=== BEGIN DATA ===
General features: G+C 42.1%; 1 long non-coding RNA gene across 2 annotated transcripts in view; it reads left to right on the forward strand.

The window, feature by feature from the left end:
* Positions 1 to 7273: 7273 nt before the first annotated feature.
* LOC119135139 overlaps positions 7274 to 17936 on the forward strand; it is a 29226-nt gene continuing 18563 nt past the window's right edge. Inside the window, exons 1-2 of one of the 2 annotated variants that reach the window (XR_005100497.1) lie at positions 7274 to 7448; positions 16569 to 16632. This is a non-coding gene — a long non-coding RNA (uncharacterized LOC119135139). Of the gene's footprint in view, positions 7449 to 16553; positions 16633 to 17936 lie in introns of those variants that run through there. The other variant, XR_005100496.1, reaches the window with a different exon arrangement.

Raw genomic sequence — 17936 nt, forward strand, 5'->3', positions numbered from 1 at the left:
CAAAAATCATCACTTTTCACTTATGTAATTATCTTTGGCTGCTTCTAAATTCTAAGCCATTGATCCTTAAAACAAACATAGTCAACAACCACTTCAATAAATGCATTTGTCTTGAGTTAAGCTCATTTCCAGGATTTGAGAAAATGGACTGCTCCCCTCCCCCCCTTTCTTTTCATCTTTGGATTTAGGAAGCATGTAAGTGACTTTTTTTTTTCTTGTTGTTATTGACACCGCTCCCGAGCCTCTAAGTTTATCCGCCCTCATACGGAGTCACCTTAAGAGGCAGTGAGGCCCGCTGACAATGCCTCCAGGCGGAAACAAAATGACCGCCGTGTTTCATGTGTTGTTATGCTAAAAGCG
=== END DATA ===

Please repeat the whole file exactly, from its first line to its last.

General features: G+C 42.1%; 1 long non-coding RNA gene across 2 annotated transcripts in view; it reads left to right on the forward strand.

The window, feature by feature from the left end:
* Positions 1 to 7273: 7273 nt before the first annotated feature.
* LOC119135139 overlaps positions 7274 to 17936 on the forward strand; it is a 29226-nt gene continuing 18563 nt past the window's right edge. Inside the window, exons 1-2 of one of the 2 annotated variants that reach the window (XR_005100497.1) lie at positions 7274 to 7448; positions 16569 to 16632. This is a non-coding gene — a long non-coding RNA (uncharacterized LOC119135139). Of the gene's footprint in view, positions 7449 to 16553; positions 16633 to 17936 lie in introns of those variants that run through there. The other variant, XR_005100496.1, reaches the window with a different exon arrangement.

Raw genomic sequence — 17936 nt, forward strand, 5'->3', positions numbered from 1 at the left:
CAAAAATCATCACTTTTCACTTATGTAATTATCTTTGGCTGCTTCTAAATTCTAAGCCATTGATCCTTAAAACAAACATAGTCAACAACCACTTCAATAAATGCATTTGTCTTGAGTTAAGCTCATTTCCAGGATTTGAGAAAATGGACTGCTCCCCTCCCCCCCTTTCTTTTCATCTTTGGATTTAGGAAGCATGTAAGTGACTTTTTTTTTTCTTGTTGTTATTGACACCGCTCCCGAGCCTCTAAGTTTATCCGCCCTCATACGGAGTCACCTTAAGAGGCAGTGAGGCCCGCTGACAATGCCTCCAGGCGGAAACAAAATGACCGCCGTGTTTCATGTGTTGTTATGCTAAAAGCG